If The Word dies, can Big Breakfast survive?

Rhys Williams looks at prospects for the runaway breakfast-TV success now that its stablemate seems doomed

The higher they climb, the further they fall. And when your name is Planet, the tumble can assume stratospheric proportions. With the future of The Word looking as secure as a Nick Leeson derivative and rumours of a springclean to revitalise The Big Breakfast, the question arises: is one of the brightest stars in independent television, Planet 24 - responsible for both shows - losing its twinkle?

Channel 4 executives will shortly sit down and consider whether to recommission The Word after the end of its present run. They must decide whether the five-year-old programme has the vitality to sustain another run. According to Stephen Garrett, who commissioned The Word and is joint managing director of Kudos Productions, the show is at the end of its natural life cycle.

Jane Hewland, joint creator of the pioneering youth show Network 7, with Janet Street-Porter, says now The Word operates in an infinitely more competitive environment, with BBC2's Fantasy Football League providing unmissable viewing for the lagered-up crowd. And the left-field, late- night Eurotrash, presented by Jean Paul Gaultier and Antoine de Caunes, comfortably outwits and outshocks its stable-mate.

So with a big chunk of Planet 24's high-profile output looking as though it may shortly be spending more time in the programme vaults, the tension turns to The Big Breakfast.

Targeted to double the 250,000 audience ratings of its predecessor, Channel Four Daily, The Big Breakfast, which burst upon us in September 1992, boosted the early morning audience sixfold. Although GMTV reaches more viewers across the morning, The Big Breakfast regularly eclipses its commercial rival at the 8am peak.

Dismissed as "infantile hotch-potch" for the "terminally moronic", The Big Breakfast has developed into one of the programming sensations of the decade. The manic pace and camera-work is Oliver Stone without the blood, while full crew participation and items such as "Get Your Knobbly Nuts Out" suggests its antecedents are rooted in Eighties youth programming.

This is why Channel 4 went for it. But according to William G Stewart, the producer of The Price Is Right, The Big Breakfast is becoming a victim of its own frenetic innovation. "The more anarchic and chaotic a programme, the less chance it has of running for years. It's not about how good they are, it's about how they are able to stay the course."

A subscriber to the philosophy that a programme should out-stay its welcome to ensure that every last drop of entertainment is milked from it, Stewart believes time should be called on The Big Breakfast and The Word.

This may explain why Planet 24 is applying a new lick of paint to The Big Breakfast from next month. Ruling out any suggestion of a relaunch, Dawn Airey, controller of arts and entertainment at Channel 4, says viewers may start noticing a few changes in the spring. She says the channel is looking to lengthen the show and add several items.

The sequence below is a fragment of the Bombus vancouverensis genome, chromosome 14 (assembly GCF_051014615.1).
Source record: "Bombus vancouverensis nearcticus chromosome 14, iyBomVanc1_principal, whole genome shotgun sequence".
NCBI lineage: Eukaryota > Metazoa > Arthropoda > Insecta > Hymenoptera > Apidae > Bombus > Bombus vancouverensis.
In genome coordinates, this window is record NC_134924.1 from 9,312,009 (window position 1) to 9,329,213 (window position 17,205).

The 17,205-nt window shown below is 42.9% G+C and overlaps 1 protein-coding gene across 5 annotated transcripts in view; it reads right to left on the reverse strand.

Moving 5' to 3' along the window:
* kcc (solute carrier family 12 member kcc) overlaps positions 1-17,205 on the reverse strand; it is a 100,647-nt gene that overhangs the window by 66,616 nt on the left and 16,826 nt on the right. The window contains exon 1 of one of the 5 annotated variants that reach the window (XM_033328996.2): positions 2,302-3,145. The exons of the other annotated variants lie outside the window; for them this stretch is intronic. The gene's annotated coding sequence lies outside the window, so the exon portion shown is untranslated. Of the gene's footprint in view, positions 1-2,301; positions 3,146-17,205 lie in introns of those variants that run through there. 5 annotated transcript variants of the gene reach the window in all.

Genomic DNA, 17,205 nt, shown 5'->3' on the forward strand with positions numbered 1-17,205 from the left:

It is also understood that there will be a change in the presentation line-up of Gaby Roslin, Paul Ross and Mark Little."The show is very robust. We're just giving it some new toys to play with," Ms Airey explains.

So there is an unmistakeable hum in the ether on Planet 24.The recently established Planet 24 Radio looks to be repeating the success of its television parent with three shows on the BBC. Straight Up on 5-Live follows the comics Andy Parsons and Henry Naylor as they travel the length of Britain in a straight line through veterinary surgeries, living rooms and peat bogs. A second series of Supertunes on Radio 3 hosted by Lord Onslow continues to explore the darker reaches of house, rap and jungle.

TV commissions include Delicious, a children's show for Carlton, a prime- time entertainment show for BBC1 (believed to involve Steve Wright) and episodes in BBC2's art series, American Visions.

The company has also just teamed up with Hat Trick, producer of Have I Got News For You and Whose Line Is It Anyway?. The joint venture was established to pursue programme opportunities on cable and satellite. But as the pitch for a new Channel 4 daytime strand (for which it has already been shortlisted) demonstrates, Planet Hat Trick is also poised to feature on mainstream channels. "We're there to collaborate on cable and satellite primarily," Denise O'Donoghue, managing director of Hat Trick, explains. "But if there are terrestrial opportunities, we would be stupid not to chase them."

Although it can be no guarantee of longevity, the fact that Planet 24 has begun recruiting for a graduate trainee scheme - something that even the BBC has fought shy of recently - suggests that the company plans to stick around.

Half of us seldom watch breakfast television, so the battle for those who do is fierce. GMTV has lifted its ratings a little since its mid-1993 nadir, but it is still below TV-am's vintage late-Eighties levels. C4's The Big Breakfast plundered many younger viewers. However, since Chris Evans left last September the show is down by 500,000 viewers a week. GMTV's weekday audience is almost 4 million a week above C4's but older, and less attractive to toy and household advertisers. The BBC's sober news programme is performing well.

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